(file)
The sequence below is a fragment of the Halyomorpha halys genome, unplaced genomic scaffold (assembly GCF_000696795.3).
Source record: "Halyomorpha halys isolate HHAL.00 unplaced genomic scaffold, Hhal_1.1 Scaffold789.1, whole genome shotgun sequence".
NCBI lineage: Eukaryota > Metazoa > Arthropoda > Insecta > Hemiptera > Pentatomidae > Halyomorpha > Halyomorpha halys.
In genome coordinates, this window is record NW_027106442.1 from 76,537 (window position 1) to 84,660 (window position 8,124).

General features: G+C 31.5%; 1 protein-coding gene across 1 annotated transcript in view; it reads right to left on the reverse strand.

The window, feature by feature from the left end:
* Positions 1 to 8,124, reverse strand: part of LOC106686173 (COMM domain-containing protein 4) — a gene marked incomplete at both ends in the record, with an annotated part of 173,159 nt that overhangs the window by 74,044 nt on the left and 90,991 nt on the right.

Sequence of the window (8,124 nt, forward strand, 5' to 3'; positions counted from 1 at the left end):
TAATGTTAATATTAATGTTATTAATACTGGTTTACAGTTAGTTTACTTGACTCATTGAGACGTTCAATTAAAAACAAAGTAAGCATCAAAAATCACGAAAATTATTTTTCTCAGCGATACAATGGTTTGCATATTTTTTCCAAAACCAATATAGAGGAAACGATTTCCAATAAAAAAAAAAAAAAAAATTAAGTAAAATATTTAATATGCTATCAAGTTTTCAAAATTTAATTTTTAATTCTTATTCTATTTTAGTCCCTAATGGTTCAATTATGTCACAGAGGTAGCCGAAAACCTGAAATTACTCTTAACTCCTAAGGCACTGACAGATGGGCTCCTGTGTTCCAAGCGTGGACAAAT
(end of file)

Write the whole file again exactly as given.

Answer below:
The sequence below is a fragment of the Halyomorpha halys genome, unplaced genomic scaffold (assembly GCF_000696795.3).
Source record: "Halyomorpha halys isolate HHAL.00 unplaced genomic scaffold, Hhal_1.1 Scaffold789.1, whole genome shotgun sequence".
NCBI lineage: Eukaryota > Metazoa > Arthropoda > Insecta > Hemiptera > Pentatomidae > Halyomorpha > Halyomorpha halys.
In genome coordinates, this window is record NW_027106442.1 from 76,537 (window position 1) to 84,660 (window position 8,124).

General features: G+C 31.5%; 1 protein-coding gene across 1 annotated transcript in view; it reads right to left on the reverse strand.

The window, feature by feature from the left end:
* Positions 1 to 8,124, reverse strand: part of LOC106686173 (COMM domain-containing protein 4) — a gene marked incomplete at both ends in the record, with an annotated part of 173,159 nt that overhangs the window by 74,044 nt on the left and 90,991 nt on the right.

Sequence of the window (8,124 nt, forward strand, 5' to 3'; positions counted from 1 at the left end):
TAATGTTAATATTAATGTTATTAATACTGGTTTACAGTTAGTTTACTTGACTCATTGAGACGTTCAATTAAAAACAAAGTAAGCATCAAAAATCACGAAAATTATTTTTCTCAGCGATACAATGGTTTGCATATTTTTTCCAAAACCAATATAGAGGAAACGATTTCCAATAAAAAAAAAAAAAAAAATTAAGTAAAATATTTAATATGCTATCAAGTTTTCAAAATTTAATTTTTAATTCTTATTCTATTTTAGTCCCTAATGGTTCAATTATGTCACAGAGGTAGCCGAAAACCTGAAATTACTCTTAACTCCTAAGGCACTGACAGATGGGCTCCTGTGTTCCAAGCGTGGACAAAT